SPIEGEL: You were part of President Johnson's Vietnam team, you even wrote some parts of the Pentagon Papers, which uncovered the real history of the Vietnam War. What have you learnt from that experience and can you draw it in your current job?
Richard Holbrooke: I was a very young man when I worked on Vietnam between 1963 and 1969. I worked in the field and in the Johnson White House, as well as being a member of the negotiating team in Paris. I watched people confront great decisions, and from that close observation, I think I learned how to approach such difficult moments and try to analyze them.
SPIEGEL: With that experience in the back of your mind, do you think it really pays for the United States to fight wars in far-off and unstable lands, especially those that have acquired a reputation for being a "graveyard of empires?"
Holbrooke: Of course it's difficult to fight in Afghanistan. But it's necessary because of 9/11. That is the core difference between Afghanistan and Vietnam. We're not in Afghanistan to build a perfect democracy. We know these were not perfect elections. But we must go ahead, we must help the Afghans strengthen their own capabilities. We're not there to take over the country, we're there to help the Afghans build their own capacity so that their security forces can replace the international forces over an acceptable period of time.
SPIEGEL: Has the thought crossed your mind, even for a brief moment, that American troops might leave Afghanistan the way the Soviets left Afghanistan, namely defeated?
Holbrooke: No. I have talked to the former Russian ambassador in Kabul, who has the wonderful name of Zamir Kabulov. He is now my counterpart in Moscow. As a young Soviet diplomat he participated in the entire drama, and he saw it all.
SPIEGEL: And what was the most important thing you learned from speaking to him?
Holbrooke: Well, don't do what the Soviets did, which was to strafe and kill an incredible number of people with their strikes. The American forces and our allies in Afghanistan do not do that. General Stanley McChrystal has issued very careful guidelines on the use of force. And the civilian casualties issue is not remotely the same as it was then. The Soviets were hated. NATO is not.
SPIEGEL: How serious is the situation? McChrystal insists on 40,000 additional troops. He has even said that anything else would amount to a call for the "helicopter on the roof of the embassy" -- an analogy to Vietnam.
Holbrooke: I'm not going to comment on the internal discussions, but General McChrystal's public assessment of the situation is similar to my own assessment.
Holbrooke: I've been privileged to participate in most of these discussions. This is the most careful, methodical approach that I have ever seen.
SPIEGEL: Are there any right ways to move forward in this war? Many experts are already putting it into the category of "unwinnable" wars.
Holbrooke: We have to define what our goals are. We're not seeking to destroy every person who supports the Taliban, that's not a credible goal. Our goal is to destroy al-Qaida, a terrorist organization with global reach which attacked the United States, which conducted attacks in London, Madrid and Bali, and Mumbai and Islamabad, which supports attacks in Afghanistan through other groups.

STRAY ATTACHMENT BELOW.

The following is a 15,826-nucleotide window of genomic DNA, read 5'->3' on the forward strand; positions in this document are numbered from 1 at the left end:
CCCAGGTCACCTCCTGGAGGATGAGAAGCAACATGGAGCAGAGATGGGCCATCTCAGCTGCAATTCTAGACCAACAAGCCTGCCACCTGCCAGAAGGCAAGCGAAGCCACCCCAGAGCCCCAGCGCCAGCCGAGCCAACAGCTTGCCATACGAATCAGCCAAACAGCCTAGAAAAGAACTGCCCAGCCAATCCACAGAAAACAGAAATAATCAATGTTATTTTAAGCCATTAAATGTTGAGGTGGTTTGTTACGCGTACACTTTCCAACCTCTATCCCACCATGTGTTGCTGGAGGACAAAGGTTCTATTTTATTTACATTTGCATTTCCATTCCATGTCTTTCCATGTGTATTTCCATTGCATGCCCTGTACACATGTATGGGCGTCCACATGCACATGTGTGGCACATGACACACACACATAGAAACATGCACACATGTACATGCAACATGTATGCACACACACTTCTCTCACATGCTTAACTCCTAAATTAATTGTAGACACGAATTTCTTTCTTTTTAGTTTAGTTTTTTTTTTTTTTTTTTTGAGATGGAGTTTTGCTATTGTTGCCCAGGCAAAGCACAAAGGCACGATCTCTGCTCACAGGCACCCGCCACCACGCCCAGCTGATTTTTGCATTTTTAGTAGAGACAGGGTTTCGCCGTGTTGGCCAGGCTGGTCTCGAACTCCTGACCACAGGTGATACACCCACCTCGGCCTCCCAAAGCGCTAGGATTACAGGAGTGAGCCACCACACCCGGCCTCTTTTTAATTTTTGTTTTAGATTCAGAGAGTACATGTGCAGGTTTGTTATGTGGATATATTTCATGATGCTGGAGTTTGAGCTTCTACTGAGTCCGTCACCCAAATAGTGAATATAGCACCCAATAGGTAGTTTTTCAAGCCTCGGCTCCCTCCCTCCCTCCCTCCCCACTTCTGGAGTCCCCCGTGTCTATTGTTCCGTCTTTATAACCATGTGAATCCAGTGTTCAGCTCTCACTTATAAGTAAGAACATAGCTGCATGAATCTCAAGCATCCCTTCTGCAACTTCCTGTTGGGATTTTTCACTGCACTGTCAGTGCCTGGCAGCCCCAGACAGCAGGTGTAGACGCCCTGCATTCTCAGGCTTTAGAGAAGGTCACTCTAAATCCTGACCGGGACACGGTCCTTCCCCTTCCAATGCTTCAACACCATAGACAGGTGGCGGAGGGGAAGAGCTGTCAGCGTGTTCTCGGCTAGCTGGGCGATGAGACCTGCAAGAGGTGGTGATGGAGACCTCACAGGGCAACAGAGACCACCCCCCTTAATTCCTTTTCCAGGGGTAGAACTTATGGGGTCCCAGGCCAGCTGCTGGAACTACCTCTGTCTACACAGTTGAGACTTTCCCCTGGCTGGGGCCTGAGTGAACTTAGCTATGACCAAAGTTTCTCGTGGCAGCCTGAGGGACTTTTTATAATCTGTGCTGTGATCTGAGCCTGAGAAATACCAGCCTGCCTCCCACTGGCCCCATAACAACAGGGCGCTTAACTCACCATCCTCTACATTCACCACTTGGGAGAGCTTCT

SPIEGEL: So you want to distinguish between extremist Taliban and those who are merely hangers-on?
Holbrooke: Secretary of State Clinton laid out in July very clearly that the majority of the Taliban do not support Mullah Omar's extreme views and that there is room for them to rejoin the social and political fabric of Afghanistan if they renounce al-Qaida and reintegrate peacefully into Afghanistan. And that is a major part of our policies.
SPIEGEL: But there is still the question of the additional troops. National Security Adviser General James L. Jones has told SPIEGEL that even 200,000 troops would get "swallowed up" in that country. He drew the conclusion that there cannot be an exclusively military solution to the problem.
Holbrooke: I agree with General Jones. I just said the same thing. The whole goal here is to create enough time and space for the Afghans to take over their own security responsibility. That is the core of the strategy.
SPIEGEL: What is enough time and space?
Holbrooke: I'm not going to give you a specific timetable.
SPIEGEL: Is this the beginning of America's retreat?
Holbrooke: I don't understand that question. This administration has committed 21,000 additional troops and they are considering sending more. The president has said publicly that we are not going to abandon Afghanistan. Our allies, including Germany, Great Britain and France and others are increasing their commitments. Japan just announced a $5 billion aid program. So why would people think that we are retreating when, in fact, we are increasing our efforts to help the Afghans and resist the al-Qaida and keep the Taliban off-balance so that the government can now do its job?
SPIEGEL: Nonetheless, you hear a lot less about nation-building these days and more and more about exit strategies.
Holbrooke: Our concept includes that the United States and its allies will help the Afghans on the civilian side to build up their capacity. It's not nation-building, there is a nation in Afghanistan and it's been there for a long time.
SPIEGEL: The West was so proud about all those girls' schools that sprang up with international help. Can you guarantee that those girls' schools will still be there in 10 years?
Holbrooke: Can I guarantee it? I can't, but I hope they will be.